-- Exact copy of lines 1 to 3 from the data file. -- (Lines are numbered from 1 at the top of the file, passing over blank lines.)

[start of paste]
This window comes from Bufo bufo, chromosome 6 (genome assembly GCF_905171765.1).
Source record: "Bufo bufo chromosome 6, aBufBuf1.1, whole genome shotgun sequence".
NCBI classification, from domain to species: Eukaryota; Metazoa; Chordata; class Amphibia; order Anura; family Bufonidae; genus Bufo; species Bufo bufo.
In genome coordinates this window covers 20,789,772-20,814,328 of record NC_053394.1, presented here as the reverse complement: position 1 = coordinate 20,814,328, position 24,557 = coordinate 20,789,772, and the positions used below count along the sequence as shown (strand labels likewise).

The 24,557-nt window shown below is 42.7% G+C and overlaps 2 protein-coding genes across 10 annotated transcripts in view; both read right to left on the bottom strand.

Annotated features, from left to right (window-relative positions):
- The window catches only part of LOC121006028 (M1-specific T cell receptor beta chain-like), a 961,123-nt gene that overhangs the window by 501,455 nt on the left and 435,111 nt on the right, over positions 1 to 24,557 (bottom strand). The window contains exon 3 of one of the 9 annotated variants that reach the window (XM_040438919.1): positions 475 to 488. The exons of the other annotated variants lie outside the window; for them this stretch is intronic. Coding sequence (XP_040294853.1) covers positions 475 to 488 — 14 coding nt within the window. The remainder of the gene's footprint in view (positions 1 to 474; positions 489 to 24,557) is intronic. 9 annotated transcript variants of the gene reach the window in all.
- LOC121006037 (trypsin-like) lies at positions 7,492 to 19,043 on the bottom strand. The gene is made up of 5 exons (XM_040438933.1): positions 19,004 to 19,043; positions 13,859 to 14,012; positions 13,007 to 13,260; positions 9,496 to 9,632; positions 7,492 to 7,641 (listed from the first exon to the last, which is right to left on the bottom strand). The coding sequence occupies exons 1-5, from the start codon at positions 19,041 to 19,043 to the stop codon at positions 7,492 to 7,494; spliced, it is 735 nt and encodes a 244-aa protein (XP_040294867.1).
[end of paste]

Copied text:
This window comes from Bufo bufo, chromosome 6 (genome assembly GCF_905171765.1).
Source record: "Bufo bufo chromosome 6, aBufBuf1.1, whole genome shotgun sequence".
NCBI classification, from domain to species: Eukaryota; Metazoa; Chordata; class Amphibia; order Anura; family Bufonidae; genus Bufo; species Bufo bufo.